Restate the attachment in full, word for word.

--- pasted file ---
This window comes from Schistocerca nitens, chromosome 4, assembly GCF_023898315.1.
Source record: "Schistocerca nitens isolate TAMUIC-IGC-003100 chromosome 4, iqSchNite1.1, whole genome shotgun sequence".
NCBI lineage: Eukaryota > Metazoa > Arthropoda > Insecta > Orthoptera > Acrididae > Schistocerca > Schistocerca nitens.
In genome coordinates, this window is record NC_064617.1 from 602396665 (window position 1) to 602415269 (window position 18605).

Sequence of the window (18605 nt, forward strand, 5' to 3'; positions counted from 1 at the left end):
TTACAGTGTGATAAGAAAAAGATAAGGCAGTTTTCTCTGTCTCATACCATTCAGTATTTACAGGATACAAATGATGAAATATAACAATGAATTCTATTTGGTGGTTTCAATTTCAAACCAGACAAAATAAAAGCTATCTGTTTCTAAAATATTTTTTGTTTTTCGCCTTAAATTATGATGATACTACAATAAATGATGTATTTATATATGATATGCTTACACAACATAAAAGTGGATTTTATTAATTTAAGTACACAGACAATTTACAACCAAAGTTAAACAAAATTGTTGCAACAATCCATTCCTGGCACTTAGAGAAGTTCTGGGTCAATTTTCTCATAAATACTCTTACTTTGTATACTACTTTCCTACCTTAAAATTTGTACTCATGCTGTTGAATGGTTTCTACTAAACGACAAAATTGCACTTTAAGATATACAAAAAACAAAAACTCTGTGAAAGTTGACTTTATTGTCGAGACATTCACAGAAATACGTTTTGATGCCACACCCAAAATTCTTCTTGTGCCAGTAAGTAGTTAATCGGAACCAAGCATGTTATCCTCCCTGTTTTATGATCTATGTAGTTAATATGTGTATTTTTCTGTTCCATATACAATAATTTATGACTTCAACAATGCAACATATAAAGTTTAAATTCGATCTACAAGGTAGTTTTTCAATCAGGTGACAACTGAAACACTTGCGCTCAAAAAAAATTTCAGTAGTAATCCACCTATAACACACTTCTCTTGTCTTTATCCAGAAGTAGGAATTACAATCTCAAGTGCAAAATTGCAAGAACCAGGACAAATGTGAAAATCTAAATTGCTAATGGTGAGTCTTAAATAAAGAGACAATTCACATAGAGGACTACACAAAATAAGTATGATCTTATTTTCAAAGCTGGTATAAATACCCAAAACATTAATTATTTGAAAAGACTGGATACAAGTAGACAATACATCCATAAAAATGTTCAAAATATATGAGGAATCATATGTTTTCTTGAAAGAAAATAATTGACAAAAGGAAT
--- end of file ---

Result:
This window comes from Schistocerca nitens, chromosome 4, assembly GCF_023898315.1.
Source record: "Schistocerca nitens isolate TAMUIC-IGC-003100 chromosome 4, iqSchNite1.1, whole genome shotgun sequence".
NCBI lineage: Eukaryota > Metazoa > Arthropoda > Insecta > Orthoptera > Acrididae > Schistocerca > Schistocerca nitens.
In genome coordinates, this window is record NC_064617.1 from 602396665 (window position 1) to 602415269 (window position 18605).

Sequence of the window (18605 nt, forward strand, 5' to 3'; positions counted from 1 at the left end):
TTACAGTGTGATAAGAAAAAGATAAGGCAGTTTTCTCTGTCTCATACCATTCAGTATTTACAGGATACAAATGATGAAATATAACAATGAATTCTATTTGGTGGTTTCAATTTCAAACCAGACAAAATAAAAGCTATCTGTTTCTAAAATATTTTTTGTTTTTCGCCTTAAATTATGATGATACTACAATAAATGATGTATTTATATATGATATGCTTACACAACATAAAAGTGGATTTTATTAATTTAAGTACACAGACAATTTACAACCAAAGTTAAACAAAATTGTTGCAACAATCCATTCCTGGCACTTAGAGAAGTTCTGGGTCAATTTTCTCATAAATACTCTTACTTTGTATACTACTTTCCTACCTTAAAATTTGTACTCATGCTGTTGAATGGTTTCTACTAAACGACAAAATTGCACTTTAAGATATACAAAAAACAAAAACTCTGTGAAAGTTGACTTTATTGTCGAGACATTCACAGAAATACGTTTTGATGCCACACCCAAAATTCTTCTTGTGCCAGTAAGTAGTTAATCGGAACCAAGCATGTTATCCTCCCTGTTTTATGATCTATGTAGTTAATATGTGTATTTTTCTGTTCCATATACAATAATTTATGACTTCAACAATGCAACATATAAAGTTTAAATTCGATCTACAAGGTAGTTTTTCAATCAGGTGACAACTGAAACACTTGCGCTCAAAAAAAATTTCAGTAGTAATCCACCTATAACACACTTCTCTTGTCTTTATCCAGAAGTAGGAATTACAATCTCAAGTGCAAAATTGCAAGAACCAGGACAAATGTGAAAATCTAAATTGCTAATGGTGAGTCTTAAATAAAGAGACAATTCACATAGAGGACTACACAAAATAAGTATGATCTTATTTTCAAAGCTGGTATAAATACCCAAAACATTAATTATTTGAAAAGACTGGATACAAGTAGACAATACATCCATAAAAATGTTCAAAATATATGAGGAATCATATGTTTTCTTGAAAGAAAATAATTGACAAAAGGAAT